Please don’t stop the music

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Donations prove instrumental

By Ashley Sutter

Many students may dream of participating in the school band or orchestra, but sometimes the cost of a new instrument can be the difference in picking up the trombone and finding a different school activity.

School music programs offer their share of benefits, and one local church is doing what they can to help.

Gary Steinhilberand The First Presbyterian Church’s Outreach Committee have been addressing this issue for 11 years.

Steinhilber said while listening to University of Louisville’s classical radio station WUOL he overheard the disc jokey requesting donations for musical instruments.

“They said, ‘If you have a instrument turn it over to the radio, we’ll give it to the school,’” Steinhilber recalled. “So if they can do that in Jefferson County, why can we do that here?

Steinhilber said the church had an outreach program and had been working for several years with the schools in providing items for school students that wanted to participate in certain programs but did not have the financial means.

“Our outreach committee would occasionally get calls from…teachers, at the Family Resource Center,” he said. “Sometimes a girl wanted to be a cheerleader and couldn’t afford the [uniform], they’d ask for help. Sometimes it’d be a musical instrument.”

Since the program was established in 2003, over 50 instruments have been donated to the school system.

Through a Partners in Education Program, The First Presbyterian Church is once again seeking donations from the community in order to provide instruments to Shelby County Public School students that cannot afford to buy their own.

“It’s a great thing,” SCPS Public Relations Coordinator Ryan Allan said. “He finds used instruments and donates them to the school.”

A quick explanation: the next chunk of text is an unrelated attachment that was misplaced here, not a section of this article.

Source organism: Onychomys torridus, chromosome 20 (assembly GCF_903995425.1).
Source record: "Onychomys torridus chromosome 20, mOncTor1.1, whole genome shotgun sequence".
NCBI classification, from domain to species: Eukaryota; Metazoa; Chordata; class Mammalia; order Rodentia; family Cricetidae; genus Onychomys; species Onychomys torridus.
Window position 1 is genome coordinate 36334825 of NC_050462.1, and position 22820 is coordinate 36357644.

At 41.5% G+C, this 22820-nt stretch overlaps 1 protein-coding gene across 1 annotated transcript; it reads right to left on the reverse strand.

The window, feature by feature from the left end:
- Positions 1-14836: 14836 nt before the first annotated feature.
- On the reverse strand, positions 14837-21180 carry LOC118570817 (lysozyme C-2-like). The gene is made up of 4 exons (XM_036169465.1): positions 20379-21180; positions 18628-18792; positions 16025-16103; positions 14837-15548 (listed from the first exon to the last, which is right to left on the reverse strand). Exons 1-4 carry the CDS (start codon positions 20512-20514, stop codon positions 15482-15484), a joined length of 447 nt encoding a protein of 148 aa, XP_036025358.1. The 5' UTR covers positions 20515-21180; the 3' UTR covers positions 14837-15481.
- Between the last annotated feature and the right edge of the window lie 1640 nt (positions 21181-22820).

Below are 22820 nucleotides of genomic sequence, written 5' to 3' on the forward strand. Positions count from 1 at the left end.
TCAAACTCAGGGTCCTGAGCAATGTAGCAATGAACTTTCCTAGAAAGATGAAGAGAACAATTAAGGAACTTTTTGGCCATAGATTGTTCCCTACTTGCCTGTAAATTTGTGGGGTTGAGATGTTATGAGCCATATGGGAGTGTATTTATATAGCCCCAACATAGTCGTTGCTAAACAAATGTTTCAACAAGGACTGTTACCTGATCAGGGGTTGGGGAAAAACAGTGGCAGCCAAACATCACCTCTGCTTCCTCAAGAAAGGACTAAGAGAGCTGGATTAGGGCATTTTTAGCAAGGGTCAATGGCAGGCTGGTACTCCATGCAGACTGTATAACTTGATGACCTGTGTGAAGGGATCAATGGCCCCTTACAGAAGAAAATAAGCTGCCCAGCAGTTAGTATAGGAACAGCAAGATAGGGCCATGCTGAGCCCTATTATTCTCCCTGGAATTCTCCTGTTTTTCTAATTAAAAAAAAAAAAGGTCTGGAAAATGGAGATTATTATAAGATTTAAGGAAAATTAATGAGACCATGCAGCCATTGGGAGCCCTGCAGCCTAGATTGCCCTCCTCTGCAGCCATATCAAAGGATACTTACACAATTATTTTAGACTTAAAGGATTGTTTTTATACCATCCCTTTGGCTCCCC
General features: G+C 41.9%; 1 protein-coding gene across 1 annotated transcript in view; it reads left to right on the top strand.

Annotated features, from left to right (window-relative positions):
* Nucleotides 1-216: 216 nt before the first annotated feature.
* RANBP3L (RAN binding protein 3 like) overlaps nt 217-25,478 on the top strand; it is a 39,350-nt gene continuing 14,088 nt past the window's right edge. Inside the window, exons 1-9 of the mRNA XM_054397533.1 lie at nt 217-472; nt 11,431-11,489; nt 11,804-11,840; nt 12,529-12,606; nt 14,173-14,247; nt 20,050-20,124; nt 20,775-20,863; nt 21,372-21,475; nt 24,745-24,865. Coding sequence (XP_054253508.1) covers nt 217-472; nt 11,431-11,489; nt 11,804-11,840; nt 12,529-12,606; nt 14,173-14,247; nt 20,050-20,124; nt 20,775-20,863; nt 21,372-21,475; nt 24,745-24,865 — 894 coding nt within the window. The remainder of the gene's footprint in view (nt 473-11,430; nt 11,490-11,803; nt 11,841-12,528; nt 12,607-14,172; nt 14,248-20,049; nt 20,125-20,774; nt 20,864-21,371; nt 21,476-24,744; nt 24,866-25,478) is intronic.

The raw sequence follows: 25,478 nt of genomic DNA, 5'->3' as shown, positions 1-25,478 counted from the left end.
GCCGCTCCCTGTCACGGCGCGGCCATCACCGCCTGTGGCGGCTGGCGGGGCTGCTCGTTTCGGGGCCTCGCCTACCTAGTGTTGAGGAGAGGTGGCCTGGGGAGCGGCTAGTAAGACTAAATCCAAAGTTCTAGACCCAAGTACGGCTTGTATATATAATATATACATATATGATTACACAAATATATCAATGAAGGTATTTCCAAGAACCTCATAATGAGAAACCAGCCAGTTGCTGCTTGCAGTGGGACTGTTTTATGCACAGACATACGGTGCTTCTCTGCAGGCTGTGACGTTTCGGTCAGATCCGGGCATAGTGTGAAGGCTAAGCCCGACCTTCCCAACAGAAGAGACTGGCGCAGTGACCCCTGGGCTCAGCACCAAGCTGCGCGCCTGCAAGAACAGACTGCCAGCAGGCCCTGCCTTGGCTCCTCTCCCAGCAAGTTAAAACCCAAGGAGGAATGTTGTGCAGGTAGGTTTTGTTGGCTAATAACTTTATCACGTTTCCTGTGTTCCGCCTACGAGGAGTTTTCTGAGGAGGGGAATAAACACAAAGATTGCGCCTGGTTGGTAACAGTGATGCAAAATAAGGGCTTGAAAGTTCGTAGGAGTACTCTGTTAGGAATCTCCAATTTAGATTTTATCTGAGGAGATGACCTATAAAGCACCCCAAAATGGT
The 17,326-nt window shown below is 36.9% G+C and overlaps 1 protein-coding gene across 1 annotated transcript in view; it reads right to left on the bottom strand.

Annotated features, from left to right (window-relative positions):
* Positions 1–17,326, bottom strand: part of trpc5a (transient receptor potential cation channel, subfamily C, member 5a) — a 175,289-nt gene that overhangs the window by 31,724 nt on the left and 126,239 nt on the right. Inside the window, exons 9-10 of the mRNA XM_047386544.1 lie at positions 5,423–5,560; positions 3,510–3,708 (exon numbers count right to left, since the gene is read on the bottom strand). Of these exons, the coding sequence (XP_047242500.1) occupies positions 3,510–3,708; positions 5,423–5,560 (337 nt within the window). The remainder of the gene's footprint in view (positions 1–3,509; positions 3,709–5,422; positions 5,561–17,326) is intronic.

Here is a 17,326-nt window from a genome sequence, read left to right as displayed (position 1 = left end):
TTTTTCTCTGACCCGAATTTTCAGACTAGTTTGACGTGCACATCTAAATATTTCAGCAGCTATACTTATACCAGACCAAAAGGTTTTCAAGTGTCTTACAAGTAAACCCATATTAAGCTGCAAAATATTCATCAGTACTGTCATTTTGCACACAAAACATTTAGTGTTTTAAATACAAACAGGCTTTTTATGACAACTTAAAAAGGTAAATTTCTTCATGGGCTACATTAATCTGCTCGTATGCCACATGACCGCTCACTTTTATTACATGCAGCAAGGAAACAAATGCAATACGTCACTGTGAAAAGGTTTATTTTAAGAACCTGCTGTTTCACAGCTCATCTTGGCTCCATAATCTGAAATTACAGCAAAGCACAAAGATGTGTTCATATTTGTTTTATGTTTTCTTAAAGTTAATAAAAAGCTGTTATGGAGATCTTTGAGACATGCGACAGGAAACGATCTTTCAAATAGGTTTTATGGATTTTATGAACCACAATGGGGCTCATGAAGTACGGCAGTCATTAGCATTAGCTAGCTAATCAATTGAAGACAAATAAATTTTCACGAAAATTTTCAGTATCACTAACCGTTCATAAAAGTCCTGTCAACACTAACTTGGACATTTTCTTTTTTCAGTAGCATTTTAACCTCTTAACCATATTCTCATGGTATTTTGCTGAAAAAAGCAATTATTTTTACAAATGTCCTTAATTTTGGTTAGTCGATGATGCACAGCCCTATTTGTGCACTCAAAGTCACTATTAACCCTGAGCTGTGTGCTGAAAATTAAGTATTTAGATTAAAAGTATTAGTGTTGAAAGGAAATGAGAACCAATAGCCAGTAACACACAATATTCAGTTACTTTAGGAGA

Allan explained that donating instruments is something Steinhilber does with his church every year around this time and the school greatly appreciates it.

Mary McGillen, who teaches orchestra at Martha Layne Collins High School, said she has seen the direct impact the donations have had on the district.

“I can think of a couple students with special needs-in certain ways. It was good to have them in class, but they couldn’t get an instrument on their own, it is good to have those instruments. Sometimes we just have them for a few weeks so it’s good to have [the instruments] in there,” she said.

“I’ve had a few that were really, really talented that just couldn’t get the instrument.”

McGillen said about one-third or one-forth of the students in her orchestra class borrow their instruments from the district.

However, her orchestra group is not the only entity in need of the donations.

“There are about three orchestra teachers throughout the district, so I contact them and see if they have any needs,” she said. “Otherwise we put them in one local school and throughout the year sometimes someone will call and we’ll send one over.”

McGillen said she believes the school has about 50 instruments to loan to the orchestra but was uncertain how many was available to band students.  It is estimated, however, that Steinhilber’s donations make up about 13 percent of the school-owned instruments.

If you have an instrument that you would like to donate, contact First Presbyterian Church at 633-2693. The committee also accepts cash donations, which can be used towards purchasing instruments or restoring and repairing donated instruments.